Resurrecting time in quantum gravity

Resurrecting time in quantum gravity

Resurrecting time in quantum gravity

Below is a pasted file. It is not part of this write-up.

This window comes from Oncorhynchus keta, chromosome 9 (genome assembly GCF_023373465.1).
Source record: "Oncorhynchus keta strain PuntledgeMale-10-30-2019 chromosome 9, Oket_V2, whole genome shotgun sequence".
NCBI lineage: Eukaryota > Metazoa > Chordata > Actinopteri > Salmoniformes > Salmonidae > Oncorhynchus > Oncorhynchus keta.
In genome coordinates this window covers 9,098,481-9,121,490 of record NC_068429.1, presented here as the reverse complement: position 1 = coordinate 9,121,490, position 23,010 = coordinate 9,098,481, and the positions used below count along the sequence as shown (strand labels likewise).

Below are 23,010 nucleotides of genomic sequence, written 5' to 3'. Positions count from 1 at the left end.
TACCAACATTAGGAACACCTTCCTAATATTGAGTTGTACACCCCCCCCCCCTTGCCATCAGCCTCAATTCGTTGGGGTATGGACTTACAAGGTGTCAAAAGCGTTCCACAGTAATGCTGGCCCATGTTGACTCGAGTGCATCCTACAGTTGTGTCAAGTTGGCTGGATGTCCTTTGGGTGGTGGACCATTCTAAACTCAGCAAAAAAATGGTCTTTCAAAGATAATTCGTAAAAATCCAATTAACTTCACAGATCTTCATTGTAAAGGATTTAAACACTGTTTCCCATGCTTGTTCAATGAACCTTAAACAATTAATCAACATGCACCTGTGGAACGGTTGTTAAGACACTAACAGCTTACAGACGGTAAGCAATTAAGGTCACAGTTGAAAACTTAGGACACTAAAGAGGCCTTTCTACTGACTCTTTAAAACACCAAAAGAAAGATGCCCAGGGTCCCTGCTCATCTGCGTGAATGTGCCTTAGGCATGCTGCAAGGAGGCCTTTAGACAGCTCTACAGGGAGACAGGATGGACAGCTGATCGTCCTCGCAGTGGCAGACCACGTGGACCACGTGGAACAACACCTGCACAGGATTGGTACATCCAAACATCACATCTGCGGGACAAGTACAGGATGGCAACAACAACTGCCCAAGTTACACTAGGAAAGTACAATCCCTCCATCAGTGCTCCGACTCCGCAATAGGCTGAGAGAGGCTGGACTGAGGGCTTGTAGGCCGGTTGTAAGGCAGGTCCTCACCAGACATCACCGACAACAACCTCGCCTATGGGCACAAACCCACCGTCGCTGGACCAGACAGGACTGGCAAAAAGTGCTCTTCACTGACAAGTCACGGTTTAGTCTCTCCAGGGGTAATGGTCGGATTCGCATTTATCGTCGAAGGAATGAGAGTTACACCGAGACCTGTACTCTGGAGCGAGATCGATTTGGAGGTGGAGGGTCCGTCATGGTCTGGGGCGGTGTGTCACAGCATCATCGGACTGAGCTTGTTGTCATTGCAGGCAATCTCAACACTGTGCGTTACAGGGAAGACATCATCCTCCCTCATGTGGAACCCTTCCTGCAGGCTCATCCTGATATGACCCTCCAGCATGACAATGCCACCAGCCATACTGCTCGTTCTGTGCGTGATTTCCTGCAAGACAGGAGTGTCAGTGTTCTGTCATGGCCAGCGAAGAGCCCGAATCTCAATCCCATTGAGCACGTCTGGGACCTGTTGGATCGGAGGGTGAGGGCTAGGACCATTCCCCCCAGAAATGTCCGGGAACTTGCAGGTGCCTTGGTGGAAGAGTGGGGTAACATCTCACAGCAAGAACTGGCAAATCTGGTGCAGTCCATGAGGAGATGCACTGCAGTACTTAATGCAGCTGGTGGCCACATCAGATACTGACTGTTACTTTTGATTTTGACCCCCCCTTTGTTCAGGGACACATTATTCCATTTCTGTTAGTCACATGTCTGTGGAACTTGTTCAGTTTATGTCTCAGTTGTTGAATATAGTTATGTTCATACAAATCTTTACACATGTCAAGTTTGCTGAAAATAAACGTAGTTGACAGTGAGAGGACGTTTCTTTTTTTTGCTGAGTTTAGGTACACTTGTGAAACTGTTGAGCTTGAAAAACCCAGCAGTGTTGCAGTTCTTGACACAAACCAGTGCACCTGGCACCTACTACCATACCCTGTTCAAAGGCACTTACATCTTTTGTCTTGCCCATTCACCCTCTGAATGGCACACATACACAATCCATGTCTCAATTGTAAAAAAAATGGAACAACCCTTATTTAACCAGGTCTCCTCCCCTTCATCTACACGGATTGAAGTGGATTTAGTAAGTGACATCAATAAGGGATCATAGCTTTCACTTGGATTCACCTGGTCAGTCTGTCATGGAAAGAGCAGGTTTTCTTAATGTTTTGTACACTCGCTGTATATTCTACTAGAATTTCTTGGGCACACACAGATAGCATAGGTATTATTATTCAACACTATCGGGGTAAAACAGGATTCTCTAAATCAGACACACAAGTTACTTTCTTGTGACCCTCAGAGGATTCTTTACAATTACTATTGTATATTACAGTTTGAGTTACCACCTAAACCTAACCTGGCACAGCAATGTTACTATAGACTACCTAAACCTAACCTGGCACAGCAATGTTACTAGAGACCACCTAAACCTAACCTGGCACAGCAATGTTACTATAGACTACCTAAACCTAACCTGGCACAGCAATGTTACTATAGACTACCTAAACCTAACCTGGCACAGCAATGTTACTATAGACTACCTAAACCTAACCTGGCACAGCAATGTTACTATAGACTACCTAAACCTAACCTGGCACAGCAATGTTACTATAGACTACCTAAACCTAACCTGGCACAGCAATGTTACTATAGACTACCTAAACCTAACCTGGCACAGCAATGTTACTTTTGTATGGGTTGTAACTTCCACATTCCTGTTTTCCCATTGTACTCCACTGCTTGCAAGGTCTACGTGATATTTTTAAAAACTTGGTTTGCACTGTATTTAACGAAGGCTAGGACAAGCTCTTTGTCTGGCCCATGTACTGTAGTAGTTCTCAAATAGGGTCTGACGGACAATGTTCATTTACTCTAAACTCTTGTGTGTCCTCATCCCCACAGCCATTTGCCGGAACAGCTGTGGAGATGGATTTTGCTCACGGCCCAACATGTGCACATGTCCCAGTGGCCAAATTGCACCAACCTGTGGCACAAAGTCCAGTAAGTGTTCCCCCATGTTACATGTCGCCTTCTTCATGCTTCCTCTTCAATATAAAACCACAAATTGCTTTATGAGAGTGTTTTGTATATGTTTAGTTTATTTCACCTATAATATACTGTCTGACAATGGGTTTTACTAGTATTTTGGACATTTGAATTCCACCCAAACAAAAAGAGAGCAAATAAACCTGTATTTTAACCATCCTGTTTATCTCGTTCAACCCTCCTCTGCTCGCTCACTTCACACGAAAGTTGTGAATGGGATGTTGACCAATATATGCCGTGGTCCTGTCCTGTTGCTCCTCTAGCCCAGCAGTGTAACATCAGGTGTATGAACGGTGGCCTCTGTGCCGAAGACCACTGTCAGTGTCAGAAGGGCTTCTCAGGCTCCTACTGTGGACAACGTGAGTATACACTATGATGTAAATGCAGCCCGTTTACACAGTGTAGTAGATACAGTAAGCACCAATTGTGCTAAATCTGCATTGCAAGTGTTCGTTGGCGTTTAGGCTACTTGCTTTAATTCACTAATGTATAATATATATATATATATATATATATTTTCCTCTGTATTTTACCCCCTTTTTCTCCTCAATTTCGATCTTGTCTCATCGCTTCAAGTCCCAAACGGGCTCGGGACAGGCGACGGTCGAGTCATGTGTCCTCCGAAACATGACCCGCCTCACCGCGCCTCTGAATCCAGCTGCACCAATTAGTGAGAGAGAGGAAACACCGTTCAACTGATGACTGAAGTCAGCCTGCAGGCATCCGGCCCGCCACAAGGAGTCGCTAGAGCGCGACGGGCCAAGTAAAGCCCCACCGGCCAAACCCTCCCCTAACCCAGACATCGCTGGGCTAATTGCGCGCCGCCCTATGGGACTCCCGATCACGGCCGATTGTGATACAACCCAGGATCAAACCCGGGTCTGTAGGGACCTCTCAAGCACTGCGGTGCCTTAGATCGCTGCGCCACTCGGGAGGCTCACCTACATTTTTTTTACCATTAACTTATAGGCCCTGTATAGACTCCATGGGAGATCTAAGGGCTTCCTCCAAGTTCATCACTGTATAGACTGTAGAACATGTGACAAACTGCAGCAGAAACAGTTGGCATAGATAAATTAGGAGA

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Gravity, Astrophysics, and Strings’02eds. P.P.Fiziev and M.D.TodorovSt. Kliment Ohridski University Press, Sofia, 2003An explicit time variable for cosmology and thematter-vacuum energy coincidenceMyron BanderDepartment of Physics and Astronomy, University of California, Irvine,CA 92697-4575, USAAbstract. By allowing for non zero vacuum expectation values for some ofthe fields that appear in the Hamiltonian constraint of canonical general relativitya time variable, with usual properties, can be identified; the constraint playsthe role of the ordinary Hamiltonian. The energy eigenvalues contribute to thevariation of the scale parameter similarly to the way matter density does. For auniverse described by a superposition of eigenstates or by a thermodynamic ensemblethe dominant contribution comes from energy, or equivalently effectivematter density, of the same order as the vacuum energy (cosmological constant).This may explain the observed “coincidence” of these two values.Keywords: time in GR, quantum cosmology, vacuum energy-matter densitycoincidenceCanonical Hamiltonian gravity, both classical and quantum, is a theory of constraints.A normal unitary evolution can be obtained only after some dynamical variable, whosecanonical conjugate will play the role of time, is identified and solved for as a functionof the other dynamical variables. Although this is the path to be followed in this work, itshould be mentioned that it is not the universal approach to the problem of time in cosmology.In the ‘no boundary’ approach of Hartle and Hawking [1] and in the ‘nucleation froma point’ view of Vilenkin [2] the existence or nonexistence of time is ignored and onlycorrelations between dynamical variables are looked for. In the extrinsic time approach,time is related to a particular foliation of a three geometry in four dimensional spacetime;some recent works [3] have used this method. Extensive reviews may be found in[4, 5] and more recently in [6]. As mentioned, in this work we shall look for a dynamicalvariable that can be identified as time. Some of the difficulties that this approach has hadare overcome in that we allow for some fields to acquire non-zero expectation values beforethe constraint equations are solved. This will result in a Schrödinger equation withthe Hamiltonian constraint playing the role of the Hamiltonian itself. Applying this to theevolution of the scale R(t) in cosmological models, we find that the energy eigenvalues E49